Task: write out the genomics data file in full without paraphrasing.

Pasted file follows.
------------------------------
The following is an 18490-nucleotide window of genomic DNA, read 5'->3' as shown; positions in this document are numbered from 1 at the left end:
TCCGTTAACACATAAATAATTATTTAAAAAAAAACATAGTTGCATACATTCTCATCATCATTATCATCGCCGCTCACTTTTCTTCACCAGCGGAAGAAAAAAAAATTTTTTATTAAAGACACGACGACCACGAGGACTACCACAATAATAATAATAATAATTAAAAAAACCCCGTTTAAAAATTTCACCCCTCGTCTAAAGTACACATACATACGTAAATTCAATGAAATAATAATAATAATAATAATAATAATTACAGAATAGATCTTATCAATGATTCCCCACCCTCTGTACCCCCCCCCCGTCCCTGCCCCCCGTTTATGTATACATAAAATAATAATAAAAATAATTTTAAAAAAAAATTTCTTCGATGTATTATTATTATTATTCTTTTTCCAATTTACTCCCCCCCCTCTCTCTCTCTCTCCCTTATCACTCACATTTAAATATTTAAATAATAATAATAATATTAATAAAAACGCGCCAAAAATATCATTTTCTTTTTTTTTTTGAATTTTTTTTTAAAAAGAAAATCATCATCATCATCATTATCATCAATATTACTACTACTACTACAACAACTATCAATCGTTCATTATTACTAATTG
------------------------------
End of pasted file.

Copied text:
The following is an 18490-nucleotide window of genomic DNA, read 5'->3' as shown; positions in this document are numbered from 1 at the left end:
TCCGTTAACACATAAATAATTATTTAAAAAAAAACATAGTTGCATACATTCTCATCATCATTATCATCGCCGCTCACTTTTCTTCACCAGCGGAAGAAAAAAAAATTTTTTATTAAAGACACGACGACCACGAGGACTACCACAATAATAATAATAATAATTAAAAAAACCCCGTTTAAAAATTTCACCCCTCGTCTAAAGTACACATACATACGTAAATTCAATGAAATAATAATAATAATAATAATAATAATTACAGAATAGATCTTATCAATGATTCCCCACCCTCTGTACCCCCCCCCCGTCCCTGCCCCCCGTTTATGTATACATAAAATAATAATAAAAATAATTTTAAAAAAAAATTTCTTCGATGTATTATTATTATTATTCTTTTTCCAATTTACTCCCCCCCCTCTCTCTCTCTCTCCCTTATCACTCACATTTAAATATTTAAATAATAATAATAATATTAATAAAAACGCGCCAAAAATATCATTTTCTTTTTTTTTTTGAATTTTTTTTTAAAAAGAAAATCATCATCATCATCATTATCATCAATATTACTACTACTACTACAACAACTATCAATCGTTCATTATTACTAATTG